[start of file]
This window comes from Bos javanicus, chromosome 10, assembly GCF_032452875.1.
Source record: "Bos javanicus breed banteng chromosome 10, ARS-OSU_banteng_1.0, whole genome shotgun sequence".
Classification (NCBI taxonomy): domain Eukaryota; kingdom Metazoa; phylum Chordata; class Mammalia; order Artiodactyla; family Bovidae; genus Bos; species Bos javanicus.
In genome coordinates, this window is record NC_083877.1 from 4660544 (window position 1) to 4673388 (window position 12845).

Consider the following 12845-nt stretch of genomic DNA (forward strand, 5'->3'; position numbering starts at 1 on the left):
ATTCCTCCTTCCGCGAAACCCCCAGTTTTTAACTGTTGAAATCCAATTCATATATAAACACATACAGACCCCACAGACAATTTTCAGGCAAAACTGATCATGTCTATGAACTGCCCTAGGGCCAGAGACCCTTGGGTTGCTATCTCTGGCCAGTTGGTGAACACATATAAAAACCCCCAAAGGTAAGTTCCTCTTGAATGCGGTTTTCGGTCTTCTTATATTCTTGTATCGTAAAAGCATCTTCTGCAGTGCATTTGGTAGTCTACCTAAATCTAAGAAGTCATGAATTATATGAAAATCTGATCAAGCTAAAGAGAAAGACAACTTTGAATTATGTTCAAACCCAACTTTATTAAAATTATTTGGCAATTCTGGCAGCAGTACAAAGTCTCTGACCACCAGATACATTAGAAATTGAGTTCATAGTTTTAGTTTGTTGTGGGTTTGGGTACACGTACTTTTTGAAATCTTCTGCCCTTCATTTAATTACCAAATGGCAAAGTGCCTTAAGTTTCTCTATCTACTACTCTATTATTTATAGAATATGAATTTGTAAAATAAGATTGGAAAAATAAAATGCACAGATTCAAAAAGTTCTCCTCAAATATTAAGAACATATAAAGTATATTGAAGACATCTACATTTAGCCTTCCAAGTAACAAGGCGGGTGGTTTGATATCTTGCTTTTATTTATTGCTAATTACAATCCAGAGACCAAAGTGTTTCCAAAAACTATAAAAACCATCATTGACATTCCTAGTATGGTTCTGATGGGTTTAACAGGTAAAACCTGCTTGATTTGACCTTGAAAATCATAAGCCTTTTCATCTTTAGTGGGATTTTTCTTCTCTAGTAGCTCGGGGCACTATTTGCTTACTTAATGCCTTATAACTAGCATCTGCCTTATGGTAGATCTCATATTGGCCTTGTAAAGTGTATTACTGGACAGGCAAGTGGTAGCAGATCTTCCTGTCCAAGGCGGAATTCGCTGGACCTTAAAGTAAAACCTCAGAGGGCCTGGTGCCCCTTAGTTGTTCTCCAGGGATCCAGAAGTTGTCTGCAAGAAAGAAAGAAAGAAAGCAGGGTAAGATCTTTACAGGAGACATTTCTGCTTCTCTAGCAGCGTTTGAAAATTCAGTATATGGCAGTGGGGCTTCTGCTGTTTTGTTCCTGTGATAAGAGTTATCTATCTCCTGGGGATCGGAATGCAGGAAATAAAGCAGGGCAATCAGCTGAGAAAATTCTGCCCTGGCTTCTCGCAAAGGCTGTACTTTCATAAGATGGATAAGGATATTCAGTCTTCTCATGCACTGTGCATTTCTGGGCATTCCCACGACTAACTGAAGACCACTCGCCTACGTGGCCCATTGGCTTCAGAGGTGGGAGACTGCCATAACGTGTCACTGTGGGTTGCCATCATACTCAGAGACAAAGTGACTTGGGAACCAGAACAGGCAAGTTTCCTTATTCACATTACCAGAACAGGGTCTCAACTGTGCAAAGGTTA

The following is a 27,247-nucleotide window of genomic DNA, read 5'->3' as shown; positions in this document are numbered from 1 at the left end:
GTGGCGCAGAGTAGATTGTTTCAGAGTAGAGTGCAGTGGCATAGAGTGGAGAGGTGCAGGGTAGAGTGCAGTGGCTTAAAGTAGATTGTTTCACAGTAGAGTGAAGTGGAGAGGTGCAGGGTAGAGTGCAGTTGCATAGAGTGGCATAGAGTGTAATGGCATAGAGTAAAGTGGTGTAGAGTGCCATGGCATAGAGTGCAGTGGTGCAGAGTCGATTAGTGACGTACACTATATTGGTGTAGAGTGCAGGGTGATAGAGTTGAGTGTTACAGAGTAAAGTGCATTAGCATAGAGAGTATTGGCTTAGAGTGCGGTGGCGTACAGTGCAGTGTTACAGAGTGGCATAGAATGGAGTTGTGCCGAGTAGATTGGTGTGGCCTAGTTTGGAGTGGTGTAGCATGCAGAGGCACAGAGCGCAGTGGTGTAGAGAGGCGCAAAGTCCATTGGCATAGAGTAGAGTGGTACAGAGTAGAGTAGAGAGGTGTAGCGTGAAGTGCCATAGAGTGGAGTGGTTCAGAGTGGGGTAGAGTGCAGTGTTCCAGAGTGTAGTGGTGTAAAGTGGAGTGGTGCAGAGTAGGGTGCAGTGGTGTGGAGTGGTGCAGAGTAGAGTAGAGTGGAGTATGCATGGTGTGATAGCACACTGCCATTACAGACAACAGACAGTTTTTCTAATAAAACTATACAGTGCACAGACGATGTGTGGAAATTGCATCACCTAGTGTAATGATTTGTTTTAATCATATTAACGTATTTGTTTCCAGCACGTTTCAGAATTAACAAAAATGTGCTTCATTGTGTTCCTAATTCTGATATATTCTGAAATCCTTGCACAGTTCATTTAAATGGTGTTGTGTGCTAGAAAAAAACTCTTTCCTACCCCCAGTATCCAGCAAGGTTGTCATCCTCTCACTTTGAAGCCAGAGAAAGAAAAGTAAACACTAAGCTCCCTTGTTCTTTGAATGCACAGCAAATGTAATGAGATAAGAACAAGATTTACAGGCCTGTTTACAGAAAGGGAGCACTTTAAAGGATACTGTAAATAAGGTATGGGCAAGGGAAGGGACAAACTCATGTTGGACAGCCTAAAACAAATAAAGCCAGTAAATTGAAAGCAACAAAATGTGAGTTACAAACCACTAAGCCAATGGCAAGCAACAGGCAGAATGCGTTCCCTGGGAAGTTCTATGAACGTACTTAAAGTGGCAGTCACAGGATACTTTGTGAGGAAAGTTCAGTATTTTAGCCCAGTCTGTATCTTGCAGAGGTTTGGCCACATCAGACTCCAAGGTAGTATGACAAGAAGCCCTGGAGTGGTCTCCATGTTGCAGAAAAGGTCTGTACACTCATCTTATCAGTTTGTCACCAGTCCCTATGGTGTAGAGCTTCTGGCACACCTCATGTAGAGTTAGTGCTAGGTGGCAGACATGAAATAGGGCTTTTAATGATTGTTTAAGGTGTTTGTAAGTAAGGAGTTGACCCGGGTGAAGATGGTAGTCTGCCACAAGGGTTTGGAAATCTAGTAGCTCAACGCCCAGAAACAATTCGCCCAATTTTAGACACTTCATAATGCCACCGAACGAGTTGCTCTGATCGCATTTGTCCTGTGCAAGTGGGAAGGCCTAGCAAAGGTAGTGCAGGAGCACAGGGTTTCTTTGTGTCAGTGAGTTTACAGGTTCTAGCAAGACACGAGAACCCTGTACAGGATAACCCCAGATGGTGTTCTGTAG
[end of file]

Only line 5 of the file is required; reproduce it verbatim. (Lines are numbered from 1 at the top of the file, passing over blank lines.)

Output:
Consider the following 12845-nt stretch of genomic DNA (forward strand, 5'->3'; position numbering starts at 1 on the left):